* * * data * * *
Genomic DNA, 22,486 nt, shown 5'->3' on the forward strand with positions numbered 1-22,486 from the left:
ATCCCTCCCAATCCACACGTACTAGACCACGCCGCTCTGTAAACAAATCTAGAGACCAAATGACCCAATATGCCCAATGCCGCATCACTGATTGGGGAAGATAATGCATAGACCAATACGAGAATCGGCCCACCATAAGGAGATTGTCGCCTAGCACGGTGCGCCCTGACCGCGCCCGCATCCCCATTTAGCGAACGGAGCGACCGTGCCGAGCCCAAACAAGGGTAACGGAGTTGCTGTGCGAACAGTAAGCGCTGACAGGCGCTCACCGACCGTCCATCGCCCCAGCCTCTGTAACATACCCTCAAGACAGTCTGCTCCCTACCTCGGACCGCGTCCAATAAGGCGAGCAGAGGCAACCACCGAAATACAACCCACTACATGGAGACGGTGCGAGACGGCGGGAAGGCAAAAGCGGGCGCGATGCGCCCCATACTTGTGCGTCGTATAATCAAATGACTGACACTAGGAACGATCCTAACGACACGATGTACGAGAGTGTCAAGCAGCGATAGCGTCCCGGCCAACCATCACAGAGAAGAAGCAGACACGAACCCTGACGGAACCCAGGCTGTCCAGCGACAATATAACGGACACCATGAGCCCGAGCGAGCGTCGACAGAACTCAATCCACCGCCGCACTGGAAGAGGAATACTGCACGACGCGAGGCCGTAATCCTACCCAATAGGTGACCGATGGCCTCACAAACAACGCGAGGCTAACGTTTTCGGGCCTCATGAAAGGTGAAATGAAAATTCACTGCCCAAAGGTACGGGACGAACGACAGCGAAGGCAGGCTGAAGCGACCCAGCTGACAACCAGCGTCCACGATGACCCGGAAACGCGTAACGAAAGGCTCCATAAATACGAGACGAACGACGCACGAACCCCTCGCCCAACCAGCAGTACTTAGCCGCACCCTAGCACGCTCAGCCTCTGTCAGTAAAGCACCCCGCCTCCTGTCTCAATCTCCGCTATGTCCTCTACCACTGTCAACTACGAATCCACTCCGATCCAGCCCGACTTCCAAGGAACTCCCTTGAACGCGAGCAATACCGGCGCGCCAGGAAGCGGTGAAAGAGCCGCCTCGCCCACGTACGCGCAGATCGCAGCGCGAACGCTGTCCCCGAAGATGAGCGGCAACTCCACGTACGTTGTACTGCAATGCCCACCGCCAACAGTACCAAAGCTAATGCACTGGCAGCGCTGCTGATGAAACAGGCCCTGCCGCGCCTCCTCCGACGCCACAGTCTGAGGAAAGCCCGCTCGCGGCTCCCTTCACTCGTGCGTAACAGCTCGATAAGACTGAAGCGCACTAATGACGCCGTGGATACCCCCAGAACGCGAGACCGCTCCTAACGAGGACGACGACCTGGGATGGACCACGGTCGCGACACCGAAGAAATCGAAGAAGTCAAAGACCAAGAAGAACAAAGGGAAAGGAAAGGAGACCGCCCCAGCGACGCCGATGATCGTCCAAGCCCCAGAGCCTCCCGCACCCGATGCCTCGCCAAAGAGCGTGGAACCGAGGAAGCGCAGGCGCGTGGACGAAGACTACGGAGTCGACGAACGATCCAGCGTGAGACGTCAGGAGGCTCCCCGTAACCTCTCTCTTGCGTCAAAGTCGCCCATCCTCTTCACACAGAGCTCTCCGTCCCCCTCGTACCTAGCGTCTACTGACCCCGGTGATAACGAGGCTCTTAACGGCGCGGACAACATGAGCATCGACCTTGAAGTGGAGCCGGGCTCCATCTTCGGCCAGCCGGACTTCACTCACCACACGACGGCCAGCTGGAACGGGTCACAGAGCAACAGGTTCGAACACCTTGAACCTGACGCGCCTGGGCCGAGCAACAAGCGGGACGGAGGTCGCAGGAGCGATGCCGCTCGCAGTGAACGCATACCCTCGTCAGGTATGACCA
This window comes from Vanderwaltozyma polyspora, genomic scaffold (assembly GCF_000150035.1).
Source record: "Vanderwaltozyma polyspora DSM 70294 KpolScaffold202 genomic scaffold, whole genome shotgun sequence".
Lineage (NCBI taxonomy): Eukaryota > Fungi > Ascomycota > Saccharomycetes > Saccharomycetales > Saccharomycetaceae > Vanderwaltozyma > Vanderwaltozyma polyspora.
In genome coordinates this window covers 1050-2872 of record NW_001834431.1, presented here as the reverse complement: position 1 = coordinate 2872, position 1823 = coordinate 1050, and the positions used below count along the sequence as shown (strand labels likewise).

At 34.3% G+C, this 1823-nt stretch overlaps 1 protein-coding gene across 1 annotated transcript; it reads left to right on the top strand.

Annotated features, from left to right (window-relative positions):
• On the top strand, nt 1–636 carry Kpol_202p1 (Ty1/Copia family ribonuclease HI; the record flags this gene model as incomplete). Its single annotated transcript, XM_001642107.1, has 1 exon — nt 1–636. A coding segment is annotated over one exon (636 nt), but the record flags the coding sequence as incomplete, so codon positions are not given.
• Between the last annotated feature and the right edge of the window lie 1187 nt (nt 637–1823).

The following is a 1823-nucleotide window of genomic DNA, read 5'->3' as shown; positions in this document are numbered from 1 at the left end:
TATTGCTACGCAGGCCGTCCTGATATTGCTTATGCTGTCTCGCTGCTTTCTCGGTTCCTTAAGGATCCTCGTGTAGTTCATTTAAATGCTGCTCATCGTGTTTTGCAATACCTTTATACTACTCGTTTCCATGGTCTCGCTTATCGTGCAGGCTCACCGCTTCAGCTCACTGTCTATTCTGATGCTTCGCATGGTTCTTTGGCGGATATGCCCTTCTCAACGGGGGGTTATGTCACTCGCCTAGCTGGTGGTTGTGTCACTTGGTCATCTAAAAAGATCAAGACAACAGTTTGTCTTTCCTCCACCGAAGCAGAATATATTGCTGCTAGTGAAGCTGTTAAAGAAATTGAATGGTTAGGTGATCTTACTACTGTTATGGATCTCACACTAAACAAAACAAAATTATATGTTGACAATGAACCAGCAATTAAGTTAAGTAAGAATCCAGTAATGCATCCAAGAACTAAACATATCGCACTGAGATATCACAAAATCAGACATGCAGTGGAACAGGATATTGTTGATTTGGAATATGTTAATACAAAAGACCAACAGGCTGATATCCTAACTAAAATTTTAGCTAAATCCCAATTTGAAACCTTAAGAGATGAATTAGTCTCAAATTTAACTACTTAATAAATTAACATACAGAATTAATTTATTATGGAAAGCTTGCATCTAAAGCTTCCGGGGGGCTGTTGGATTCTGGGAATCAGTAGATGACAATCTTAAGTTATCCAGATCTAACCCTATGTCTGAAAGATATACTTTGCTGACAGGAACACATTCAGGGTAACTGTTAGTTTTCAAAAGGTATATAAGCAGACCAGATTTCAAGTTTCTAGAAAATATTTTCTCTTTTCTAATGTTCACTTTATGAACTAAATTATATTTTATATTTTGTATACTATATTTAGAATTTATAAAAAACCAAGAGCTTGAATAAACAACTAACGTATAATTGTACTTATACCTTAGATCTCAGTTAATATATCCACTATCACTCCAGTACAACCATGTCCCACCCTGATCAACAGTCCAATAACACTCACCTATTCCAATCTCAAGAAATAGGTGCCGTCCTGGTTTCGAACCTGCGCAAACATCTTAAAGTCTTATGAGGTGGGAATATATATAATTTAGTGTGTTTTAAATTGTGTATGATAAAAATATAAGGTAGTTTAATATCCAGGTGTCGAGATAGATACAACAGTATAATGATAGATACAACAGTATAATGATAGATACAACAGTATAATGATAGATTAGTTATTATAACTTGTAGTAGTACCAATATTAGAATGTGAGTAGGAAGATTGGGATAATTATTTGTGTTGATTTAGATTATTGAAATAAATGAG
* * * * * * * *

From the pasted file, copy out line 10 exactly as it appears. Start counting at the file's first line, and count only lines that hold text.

• Between the last annotated feature and the right edge of the window lie 1187 nt (nt 637–1823).